The RTL model 110 and the architectural simulator model 112 may simulate any processor core having any configuration or digital design. For example, the target processor core may simulate a two-core processor system that delivers high availability and scalability with a wide breadth of enterprise application capabilities. It should be appreciated that depending on the design and verification objectives, the simulator environment 108 may include other types of target processor core models.

The RTL model 110 simulates the target processor core by utilizing a hardware-description language (HDL) that specifies the signal and gate-level behavior of the target processor core. The architectural simulator model 112, on the other hand, provides a higher level of abstraction than the RTL simulator model 110 in order to model the target processor core in terms of a high-level architecture that defines system-level behavioral functionalities of the target processor core. The RTL model 110 may be designed with the aid of computer-aided design (CAD) software tools, also referred to as computer-aided engineering (CAE) software tools, that assist in the development of the conceptual and physical design of the IC as well as the verification of the IC.

Sophisticated CAD software tools contain component libraries and component models that describe in detail the logical and electrical operations of the digital system design of the IC. Using these models, the IC design may be verified so that various types of logic and timing errors may be found by the test generator during the pre-silicon simulation phase of development. Specifically, the RTL model 110 may be designed by a schematic editor in a highly capable HDL environment such as a Very High Speed Integrated Circuit (VHSIC) hardware description language (VHDL) environment, a Verilog description language environment, or an Advanced Boolean Equation Language (ABEL) environment, for example. The HDL language environment provides a design, simulation, and synthesis platform wherein each constituent component within the design can be provided with both a well-defined interface for connecting it to other components and a precise behavioral specification that enables simulation. The architectural model 112, on the other hand, may be implemented in a higher-level language such as C or C++.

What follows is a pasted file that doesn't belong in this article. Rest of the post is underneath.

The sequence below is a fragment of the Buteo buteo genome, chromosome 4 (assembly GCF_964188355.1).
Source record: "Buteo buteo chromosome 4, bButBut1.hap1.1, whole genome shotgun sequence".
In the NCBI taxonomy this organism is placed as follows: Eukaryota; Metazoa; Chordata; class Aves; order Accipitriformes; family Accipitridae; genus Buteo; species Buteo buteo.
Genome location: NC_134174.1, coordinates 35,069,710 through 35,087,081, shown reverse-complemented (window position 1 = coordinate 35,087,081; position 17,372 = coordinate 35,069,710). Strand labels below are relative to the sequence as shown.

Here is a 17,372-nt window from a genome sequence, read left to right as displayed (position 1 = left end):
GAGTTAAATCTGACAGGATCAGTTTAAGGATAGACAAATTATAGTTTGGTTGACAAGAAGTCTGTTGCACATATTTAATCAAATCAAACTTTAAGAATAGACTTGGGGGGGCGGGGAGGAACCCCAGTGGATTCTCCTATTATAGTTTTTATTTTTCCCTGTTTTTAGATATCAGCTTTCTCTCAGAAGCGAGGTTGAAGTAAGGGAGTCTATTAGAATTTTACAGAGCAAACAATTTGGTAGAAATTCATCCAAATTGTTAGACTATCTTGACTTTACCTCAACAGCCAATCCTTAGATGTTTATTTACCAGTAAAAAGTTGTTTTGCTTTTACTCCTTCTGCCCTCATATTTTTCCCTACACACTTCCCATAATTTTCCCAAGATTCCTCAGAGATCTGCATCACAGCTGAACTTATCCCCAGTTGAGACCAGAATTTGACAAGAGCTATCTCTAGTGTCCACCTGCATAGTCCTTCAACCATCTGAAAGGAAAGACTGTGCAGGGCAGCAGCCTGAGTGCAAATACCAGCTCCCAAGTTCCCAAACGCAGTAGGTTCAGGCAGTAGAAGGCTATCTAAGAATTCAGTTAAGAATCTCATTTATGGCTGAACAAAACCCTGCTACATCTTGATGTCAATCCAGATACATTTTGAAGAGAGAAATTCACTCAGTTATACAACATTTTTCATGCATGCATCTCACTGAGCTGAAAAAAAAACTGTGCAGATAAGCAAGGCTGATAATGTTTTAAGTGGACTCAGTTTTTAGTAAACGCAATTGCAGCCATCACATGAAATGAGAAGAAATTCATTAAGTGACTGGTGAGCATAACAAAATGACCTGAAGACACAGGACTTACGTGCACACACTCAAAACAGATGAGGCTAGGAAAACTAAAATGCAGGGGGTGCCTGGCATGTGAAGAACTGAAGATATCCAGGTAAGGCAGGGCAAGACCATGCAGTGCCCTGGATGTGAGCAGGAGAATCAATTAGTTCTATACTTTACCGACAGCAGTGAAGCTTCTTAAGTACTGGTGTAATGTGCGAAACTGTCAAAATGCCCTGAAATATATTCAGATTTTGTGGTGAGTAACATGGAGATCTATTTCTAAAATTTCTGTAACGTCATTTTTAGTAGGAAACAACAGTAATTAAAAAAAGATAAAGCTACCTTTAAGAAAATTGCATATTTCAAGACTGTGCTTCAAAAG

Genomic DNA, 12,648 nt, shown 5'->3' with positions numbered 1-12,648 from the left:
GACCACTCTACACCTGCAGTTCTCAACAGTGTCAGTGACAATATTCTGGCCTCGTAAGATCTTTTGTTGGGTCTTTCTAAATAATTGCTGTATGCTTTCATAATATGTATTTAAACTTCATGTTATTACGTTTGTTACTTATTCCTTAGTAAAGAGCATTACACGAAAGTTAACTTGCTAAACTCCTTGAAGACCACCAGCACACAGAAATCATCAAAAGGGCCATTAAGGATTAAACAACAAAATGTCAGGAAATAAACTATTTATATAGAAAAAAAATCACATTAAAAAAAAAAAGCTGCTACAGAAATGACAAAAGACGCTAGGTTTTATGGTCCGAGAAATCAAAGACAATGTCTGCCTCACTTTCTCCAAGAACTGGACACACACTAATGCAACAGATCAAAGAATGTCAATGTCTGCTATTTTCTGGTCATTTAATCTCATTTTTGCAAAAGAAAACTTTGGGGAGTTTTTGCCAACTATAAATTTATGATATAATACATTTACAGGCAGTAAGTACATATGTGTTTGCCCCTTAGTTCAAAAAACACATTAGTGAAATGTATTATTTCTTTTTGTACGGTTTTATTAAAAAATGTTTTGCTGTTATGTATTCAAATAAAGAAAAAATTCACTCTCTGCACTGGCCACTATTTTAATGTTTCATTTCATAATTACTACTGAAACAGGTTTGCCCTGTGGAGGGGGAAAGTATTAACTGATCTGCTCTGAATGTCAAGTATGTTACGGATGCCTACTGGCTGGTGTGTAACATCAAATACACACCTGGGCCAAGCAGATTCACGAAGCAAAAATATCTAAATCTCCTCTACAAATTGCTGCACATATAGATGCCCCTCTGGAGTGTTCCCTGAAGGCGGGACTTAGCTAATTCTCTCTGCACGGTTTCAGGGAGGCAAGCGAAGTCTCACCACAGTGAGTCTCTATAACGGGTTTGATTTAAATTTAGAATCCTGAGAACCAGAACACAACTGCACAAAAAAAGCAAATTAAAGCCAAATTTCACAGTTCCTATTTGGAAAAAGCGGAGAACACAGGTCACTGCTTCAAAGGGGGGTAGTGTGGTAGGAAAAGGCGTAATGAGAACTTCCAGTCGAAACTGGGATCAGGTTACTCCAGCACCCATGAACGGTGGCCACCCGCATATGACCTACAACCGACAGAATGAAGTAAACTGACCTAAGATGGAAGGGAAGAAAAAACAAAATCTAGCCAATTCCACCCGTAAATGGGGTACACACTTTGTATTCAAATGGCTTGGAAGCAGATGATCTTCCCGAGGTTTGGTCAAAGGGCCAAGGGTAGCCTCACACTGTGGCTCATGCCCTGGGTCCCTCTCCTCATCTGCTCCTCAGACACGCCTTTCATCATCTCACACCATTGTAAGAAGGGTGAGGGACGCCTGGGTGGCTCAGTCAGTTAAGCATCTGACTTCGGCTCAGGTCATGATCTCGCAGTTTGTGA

FIG. 2 depicts a system 200 for testing a circuit design using an ATG 202 that is operable to generate a test case according to one embodiment of the invention. A random number generator 204, responsive to a seed 206, generates a random number sequence 208. In one embodiment, if the seed is a number A, the random number generator 204 generates the random number sequence 208 {A1, A2, A3, . . . , A}. By way of another example, if the seed 206 provided to the random number generator 204 is B, then the random number sequence 208 generated is {B1, B2, B3, . . . , Bm}. Hence, the random number sequence 208 may be considered a function of the seed 206. In another embodiment, the random number sequence 208 may be considered a random sequence of numbers that are “predetermined” based upon the seed 206.